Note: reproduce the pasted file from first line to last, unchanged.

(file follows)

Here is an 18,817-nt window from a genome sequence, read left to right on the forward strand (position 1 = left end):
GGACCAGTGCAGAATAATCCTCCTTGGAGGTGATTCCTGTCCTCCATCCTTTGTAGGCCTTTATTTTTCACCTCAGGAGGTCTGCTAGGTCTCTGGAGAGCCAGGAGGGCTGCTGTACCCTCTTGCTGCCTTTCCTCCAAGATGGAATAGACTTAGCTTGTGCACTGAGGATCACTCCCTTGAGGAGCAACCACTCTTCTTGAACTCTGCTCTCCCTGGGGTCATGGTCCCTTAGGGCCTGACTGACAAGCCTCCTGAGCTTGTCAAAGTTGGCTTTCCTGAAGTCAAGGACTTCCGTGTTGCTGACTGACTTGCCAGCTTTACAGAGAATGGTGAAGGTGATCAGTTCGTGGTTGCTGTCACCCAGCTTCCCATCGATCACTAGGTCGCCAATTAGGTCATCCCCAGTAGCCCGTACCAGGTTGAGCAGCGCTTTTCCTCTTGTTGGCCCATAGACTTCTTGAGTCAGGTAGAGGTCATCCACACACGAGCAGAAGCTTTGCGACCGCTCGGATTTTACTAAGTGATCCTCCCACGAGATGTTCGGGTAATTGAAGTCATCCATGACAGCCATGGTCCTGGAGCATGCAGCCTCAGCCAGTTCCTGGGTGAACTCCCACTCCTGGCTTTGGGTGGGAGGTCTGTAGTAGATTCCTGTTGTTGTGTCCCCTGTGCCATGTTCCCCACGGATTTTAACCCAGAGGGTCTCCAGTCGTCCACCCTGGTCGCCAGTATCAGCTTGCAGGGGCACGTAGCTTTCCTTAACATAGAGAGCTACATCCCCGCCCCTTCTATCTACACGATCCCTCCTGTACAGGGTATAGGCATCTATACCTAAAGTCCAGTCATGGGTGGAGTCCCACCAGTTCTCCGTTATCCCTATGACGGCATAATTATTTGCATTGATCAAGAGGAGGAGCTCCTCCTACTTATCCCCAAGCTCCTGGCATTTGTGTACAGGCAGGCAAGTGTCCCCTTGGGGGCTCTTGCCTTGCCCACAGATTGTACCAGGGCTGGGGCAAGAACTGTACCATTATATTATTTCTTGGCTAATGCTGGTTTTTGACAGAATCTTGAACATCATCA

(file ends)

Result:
Here is an 18,817-nt window from a genome sequence, read left to right on the forward strand (position 1 = left end):
GGACCAGTGCAGAATAATCCTCCTTGGAGGTGATTCCTGTCCTCCATCCTTTGTAGGCCTTTATTTTTCACCTCAGGAGGTCTGCTAGGTCTCTGGAGAGCCAGGAGGGCTGCTGTACCCTCTTGCTGCCTTTCCTCCAAGATGGAATAGACTTAGCTTGTGCACTGAGGATCACTCCCTTGAGGAGCAACCACTCTTCTTGAACTCTGCTCTCCCTGGGGTCATGGTCCCTTAGGGCCTGACTGACAAGCCTCCTGAGCTTGTCAAAGTTGGCTTTCCTGAAGTCAAGGACTTCCGTGTTGCTGACTGACTTGCCAGCTTTACAGAGAATGGTGAAGGTGATCAGTTCGTGGTTGCTGTCACCCAGCTTCCCATCGATCACTAGGTCGCCAATTAGGTCATCCCCAGTAGCCCGTACCAGGTTGAGCAGCGCTTTTCCTCTTGTTGGCCCATAGACTTCTTGAGTCAGGTAGAGGTCATCCACACACGAGCAGAAGCTTTGCGACCGCTCGGATTTTACTAAGTGATCCTCCCACGAGATGTTCGGGTAATTGAAGTCATCCATGACAGCCATGGTCCTGGAGCATGCAGCCTCAGCCAGTTCCTGGGTGAACTCCCACTCCTGGCTTTGGGTGGGAGGTCTGTAGTAGATTCCTGTTGTTGTGTCCCCTGTGCCATGTTCCCCACGGATTTTAACCCAGAGGGTCTCCAGTCGTCCACCCTGGTCGCCAGTATCAGCTTGCAGGGGCACGTAGCTTTCCTTAACATAGAGAGCTACATCCCCGCCCCTTCTATCTACACGATCCCTCCTGTACAGGGTATAGGCATCTATACCTAAAGTCCAGTCATGGGTGGAGTCCCACCAGTTCTCCGTTATCCCTATGACGGCATAATTATTTGCATTGATCAAGAGGAGGAGCTCCTCCTACTTATCCCCAAGCTCCTGGCATTTGTGTACAGGCAGGCAAGTGTCCCCTTGGGGGCTCTTGCCTTGCCCACAGATTGTACCAGGGCTGGGGCAAGAACTGTACCATTATATTATTTCTTGGCTAATGCTGGTTTTTGACAGAATCTTGAACATCATCA